This shows how deep the dramatic impact of the inspector really is, as was foreshadowed earlier in the Act concluded by the entrance of the inspector right before the curtain falls leaving a dramatic cliff-hanger at the fall of the curtain. Finally, Priestley was a soldier in the First World War, experienced many of the harsh realities of war; which may have motivated him to write this play. He wanted to express his beliefs through a character. So he created the inspector as his image to convey his scepticism and criticism toward anti-socialist upper-class arrogance represented by the Birlings.

Priestley’s use of the inspector as a dramatic device and Sheila’s representation of the audience promoted and got across his views throughout the play and especially in Act One. He created the sense of doom for the Birlings to show what happens to such attitudes represented by the family, because as we know, the war would have had a devastating impact on them. The mood of the act started out intimate and casual and slowly evolved to tense and disquieting because of the inspector’s interrogation and even by him simply being there. What J. B. Priestley wanted to tell the audience through the play and through the inspector was ‘…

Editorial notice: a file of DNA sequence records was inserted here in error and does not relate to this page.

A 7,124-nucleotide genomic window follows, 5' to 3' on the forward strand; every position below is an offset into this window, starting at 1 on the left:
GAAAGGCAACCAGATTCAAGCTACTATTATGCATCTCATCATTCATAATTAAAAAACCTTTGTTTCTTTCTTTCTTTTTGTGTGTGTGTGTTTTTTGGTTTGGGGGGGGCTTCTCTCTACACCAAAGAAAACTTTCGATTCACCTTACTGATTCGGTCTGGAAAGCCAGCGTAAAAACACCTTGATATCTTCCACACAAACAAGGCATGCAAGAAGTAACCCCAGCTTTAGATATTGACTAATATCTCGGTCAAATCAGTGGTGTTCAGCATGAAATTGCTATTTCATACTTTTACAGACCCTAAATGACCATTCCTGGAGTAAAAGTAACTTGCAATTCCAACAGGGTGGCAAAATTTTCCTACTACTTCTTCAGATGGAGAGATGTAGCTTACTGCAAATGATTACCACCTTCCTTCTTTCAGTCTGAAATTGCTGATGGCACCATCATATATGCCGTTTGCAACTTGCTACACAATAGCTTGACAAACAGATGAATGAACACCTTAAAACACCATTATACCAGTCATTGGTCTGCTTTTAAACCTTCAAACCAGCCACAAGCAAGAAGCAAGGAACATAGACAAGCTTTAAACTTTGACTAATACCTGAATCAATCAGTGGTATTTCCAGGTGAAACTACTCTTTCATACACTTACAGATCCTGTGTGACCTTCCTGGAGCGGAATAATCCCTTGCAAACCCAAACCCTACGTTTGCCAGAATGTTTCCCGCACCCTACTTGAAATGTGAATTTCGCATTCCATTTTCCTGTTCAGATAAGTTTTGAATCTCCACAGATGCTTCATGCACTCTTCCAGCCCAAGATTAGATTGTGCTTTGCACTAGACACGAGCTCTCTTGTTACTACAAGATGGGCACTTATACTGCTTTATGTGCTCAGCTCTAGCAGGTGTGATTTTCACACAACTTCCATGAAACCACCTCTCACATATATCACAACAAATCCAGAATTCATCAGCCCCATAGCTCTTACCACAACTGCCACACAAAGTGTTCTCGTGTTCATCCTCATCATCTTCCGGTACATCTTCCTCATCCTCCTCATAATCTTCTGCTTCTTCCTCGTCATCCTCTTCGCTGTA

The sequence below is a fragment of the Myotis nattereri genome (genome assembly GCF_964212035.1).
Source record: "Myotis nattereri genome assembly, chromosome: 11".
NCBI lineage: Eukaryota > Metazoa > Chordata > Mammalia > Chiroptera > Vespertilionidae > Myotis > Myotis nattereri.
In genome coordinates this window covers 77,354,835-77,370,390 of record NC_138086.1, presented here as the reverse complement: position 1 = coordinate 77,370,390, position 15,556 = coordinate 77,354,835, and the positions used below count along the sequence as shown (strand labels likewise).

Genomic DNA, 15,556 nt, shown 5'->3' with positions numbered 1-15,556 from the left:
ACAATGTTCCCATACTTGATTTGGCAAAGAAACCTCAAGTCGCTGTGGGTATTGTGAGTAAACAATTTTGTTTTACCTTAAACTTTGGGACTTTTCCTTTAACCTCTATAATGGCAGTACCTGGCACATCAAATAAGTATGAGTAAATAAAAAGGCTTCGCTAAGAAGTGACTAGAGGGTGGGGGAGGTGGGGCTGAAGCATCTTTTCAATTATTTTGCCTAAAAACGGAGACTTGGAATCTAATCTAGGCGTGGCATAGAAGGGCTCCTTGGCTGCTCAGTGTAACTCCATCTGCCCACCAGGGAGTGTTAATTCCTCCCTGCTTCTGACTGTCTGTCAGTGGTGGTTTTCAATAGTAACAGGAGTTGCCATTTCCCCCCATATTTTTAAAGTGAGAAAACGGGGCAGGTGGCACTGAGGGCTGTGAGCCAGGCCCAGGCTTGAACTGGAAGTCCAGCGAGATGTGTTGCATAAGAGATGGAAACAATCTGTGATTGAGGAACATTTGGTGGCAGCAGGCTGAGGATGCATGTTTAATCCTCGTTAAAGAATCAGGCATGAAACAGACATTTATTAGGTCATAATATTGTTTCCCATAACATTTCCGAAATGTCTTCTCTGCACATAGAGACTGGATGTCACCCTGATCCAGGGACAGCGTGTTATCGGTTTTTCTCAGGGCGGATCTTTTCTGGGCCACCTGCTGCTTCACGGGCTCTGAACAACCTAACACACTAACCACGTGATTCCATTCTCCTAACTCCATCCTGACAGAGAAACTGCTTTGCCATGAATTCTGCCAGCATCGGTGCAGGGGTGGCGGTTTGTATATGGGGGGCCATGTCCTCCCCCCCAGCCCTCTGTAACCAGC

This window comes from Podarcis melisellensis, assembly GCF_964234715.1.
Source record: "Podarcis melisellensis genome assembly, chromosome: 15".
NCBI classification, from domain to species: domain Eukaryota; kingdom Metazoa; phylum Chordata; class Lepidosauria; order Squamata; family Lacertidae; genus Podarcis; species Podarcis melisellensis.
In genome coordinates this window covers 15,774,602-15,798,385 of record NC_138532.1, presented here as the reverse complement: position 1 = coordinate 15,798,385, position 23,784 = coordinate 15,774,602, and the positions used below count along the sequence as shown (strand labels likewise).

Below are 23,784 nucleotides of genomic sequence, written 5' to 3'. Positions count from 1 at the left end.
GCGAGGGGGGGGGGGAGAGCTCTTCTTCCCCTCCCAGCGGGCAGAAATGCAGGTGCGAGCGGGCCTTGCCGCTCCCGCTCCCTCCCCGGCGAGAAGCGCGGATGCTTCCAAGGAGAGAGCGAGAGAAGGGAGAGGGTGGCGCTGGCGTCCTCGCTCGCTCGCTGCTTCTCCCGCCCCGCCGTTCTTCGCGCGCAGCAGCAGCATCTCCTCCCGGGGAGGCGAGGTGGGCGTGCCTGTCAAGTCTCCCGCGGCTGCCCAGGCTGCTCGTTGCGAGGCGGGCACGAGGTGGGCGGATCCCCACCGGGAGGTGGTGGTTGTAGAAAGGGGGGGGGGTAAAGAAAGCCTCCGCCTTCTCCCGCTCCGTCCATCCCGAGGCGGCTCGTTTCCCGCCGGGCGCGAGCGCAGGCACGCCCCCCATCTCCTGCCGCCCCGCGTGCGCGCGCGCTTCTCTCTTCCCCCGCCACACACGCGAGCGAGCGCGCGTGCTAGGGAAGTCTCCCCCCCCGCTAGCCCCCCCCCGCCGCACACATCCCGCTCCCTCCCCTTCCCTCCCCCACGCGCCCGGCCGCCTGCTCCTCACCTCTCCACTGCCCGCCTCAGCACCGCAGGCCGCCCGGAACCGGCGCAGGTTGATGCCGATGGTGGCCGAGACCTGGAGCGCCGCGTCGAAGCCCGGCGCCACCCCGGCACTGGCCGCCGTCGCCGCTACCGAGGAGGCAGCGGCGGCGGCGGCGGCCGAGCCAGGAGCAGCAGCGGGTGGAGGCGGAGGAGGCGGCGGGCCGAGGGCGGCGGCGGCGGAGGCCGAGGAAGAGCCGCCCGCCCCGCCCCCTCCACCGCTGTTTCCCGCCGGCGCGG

One Eva Smith has gone – but there are millions and millions of Eva Smiths and John Smith still left with us… We don’t live alone. We are members of one body. We are responsible for each other. ‘ I didn’t much like the play, but I did enjoy the subtleties and casual metaphors that made me think. To conclude, I think it is a piece of literature that was significant at the time, though I think a different piece which would’ve evoked more interest would’ve been a better choice to analyze. I hope you enjoyed reading it more than I’ve enjoyed writing it.

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  • University/College: University of Chicago

  • Type of paper: Thesis/Dissertation Chapter

  • Date: 7 July 2017